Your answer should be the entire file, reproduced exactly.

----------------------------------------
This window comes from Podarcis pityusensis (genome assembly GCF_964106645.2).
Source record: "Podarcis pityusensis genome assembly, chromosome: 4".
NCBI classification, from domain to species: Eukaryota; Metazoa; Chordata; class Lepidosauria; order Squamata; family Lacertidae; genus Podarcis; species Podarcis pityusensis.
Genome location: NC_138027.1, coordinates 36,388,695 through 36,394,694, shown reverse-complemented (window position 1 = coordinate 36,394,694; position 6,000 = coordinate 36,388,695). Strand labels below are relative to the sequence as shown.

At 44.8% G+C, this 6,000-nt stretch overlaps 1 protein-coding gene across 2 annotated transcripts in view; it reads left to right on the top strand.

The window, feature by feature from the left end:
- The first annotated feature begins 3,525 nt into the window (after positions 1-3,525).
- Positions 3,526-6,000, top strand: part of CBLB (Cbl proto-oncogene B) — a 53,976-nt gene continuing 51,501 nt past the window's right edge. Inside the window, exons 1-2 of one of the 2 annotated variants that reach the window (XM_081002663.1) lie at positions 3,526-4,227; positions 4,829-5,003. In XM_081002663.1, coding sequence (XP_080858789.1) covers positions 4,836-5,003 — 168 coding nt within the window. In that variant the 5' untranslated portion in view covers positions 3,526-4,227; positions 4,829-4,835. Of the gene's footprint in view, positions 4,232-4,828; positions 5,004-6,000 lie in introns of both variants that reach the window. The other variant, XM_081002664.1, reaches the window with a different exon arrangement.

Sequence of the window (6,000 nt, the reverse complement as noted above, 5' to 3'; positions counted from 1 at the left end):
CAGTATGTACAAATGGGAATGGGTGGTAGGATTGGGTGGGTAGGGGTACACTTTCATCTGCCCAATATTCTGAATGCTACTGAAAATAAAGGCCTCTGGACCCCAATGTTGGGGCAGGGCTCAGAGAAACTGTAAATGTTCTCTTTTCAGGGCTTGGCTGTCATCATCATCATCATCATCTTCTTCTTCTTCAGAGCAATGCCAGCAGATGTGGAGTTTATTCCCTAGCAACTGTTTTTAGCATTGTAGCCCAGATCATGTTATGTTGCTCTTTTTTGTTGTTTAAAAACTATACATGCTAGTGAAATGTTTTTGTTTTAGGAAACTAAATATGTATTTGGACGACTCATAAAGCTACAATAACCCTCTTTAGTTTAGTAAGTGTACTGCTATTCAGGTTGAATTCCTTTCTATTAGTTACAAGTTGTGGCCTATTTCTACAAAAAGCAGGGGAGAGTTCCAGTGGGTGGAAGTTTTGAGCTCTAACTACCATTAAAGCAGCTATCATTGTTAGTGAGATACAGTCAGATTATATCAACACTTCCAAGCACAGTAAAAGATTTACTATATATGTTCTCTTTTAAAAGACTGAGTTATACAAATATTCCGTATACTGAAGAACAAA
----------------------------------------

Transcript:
This window comes from Podarcis pityusensis (genome assembly GCF_964106645.2).
Source record: "Podarcis pityusensis genome assembly, chromosome: 4".
NCBI classification, from domain to species: Eukaryota; Metazoa; Chordata; class Lepidosauria; order Squamata; family Lacertidae; genus Podarcis; species Podarcis pityusensis.
Genome location: NC_138027.1, coordinates 36,388,695 through 36,394,694, shown reverse-complemented (window position 1 = coordinate 36,394,694; position 6,000 = coordinate 36,388,695). Strand labels below are relative to the sequence as shown.

At 44.8% G+C, this 6,000-nt stretch overlaps 1 protein-coding gene across 2 annotated transcripts in view; it reads left to right on the top strand.

The window, feature by feature from the left end:
- The first annotated feature begins 3,525 nt into the window (after positions 1-3,525).
- Positions 3,526-6,000, top strand: part of CBLB (Cbl proto-oncogene B) — a 53,976-nt gene continuing 51,501 nt past the window's right edge. Inside the window, exons 1-2 of one of the 2 annotated variants that reach the window (XM_081002663.1) lie at positions 3,526-4,227; positions 4,829-5,003. In XM_081002663.1, coding sequence (XP_080858789.1) covers positions 4,836-5,003 — 168 coding nt within the window. In that variant the 5' untranslated portion in view covers positions 3,526-4,227; positions 4,829-4,835. Of the gene's footprint in view, positions 4,232-4,828; positions 5,004-6,000 lie in introns of both variants that reach the window. The other variant, XM_081002664.1, reaches the window with a different exon arrangement.

Sequence of the window (6,000 nt, the reverse complement as noted above, 5' to 3'; positions counted from 1 at the left end):
CAGTATGTACAAATGGGAATGGGTGGTAGGATTGGGTGGGTAGGGGTACACTTTCATCTGCCCAATATTCTGAATGCTACTGAAAATAAAGGCCTCTGGACCCCAATGTTGGGGCAGGGCTCAGAGAAACTGTAAATGTTCTCTTTTCAGGGCTTGGCTGTCATCATCATCATCATCATCTTCTTCTTCTTCAGAGCAATGCCAGCAGATGTGGAGTTTATTCCCTAGCAACTGTTTTTAGCATTGTAGCCCAGATCATGTTATGTTGCTCTTTTTTGTTGTTTAAAAACTATACATGCTAGTGAAATGTTTTTGTTTTAGGAAACTAAATATGTATTTGGACGACTCATAAAGCTACAATAACCCTCTTTAGTTTAGTAAGTGTACTGCTATTCAGGTTGAATTCCTTTCTATTAGTTACAAGTTGTGGCCTATTTCTACAAAAAGCAGGGGAGAGTTCCAGTGGGTGGAAGTTTTGAGCTCTAACTACCATTAAAGCAGCTATCATTGTTAGTGAGATACAGTCAGATTATATCAACACTTCCAAGCACAGTAAAAGATTTACTATATATGTTCTCTTTTAAAAGACTGAGTTATACAAATATTCCGTATACTGAAGAACAAA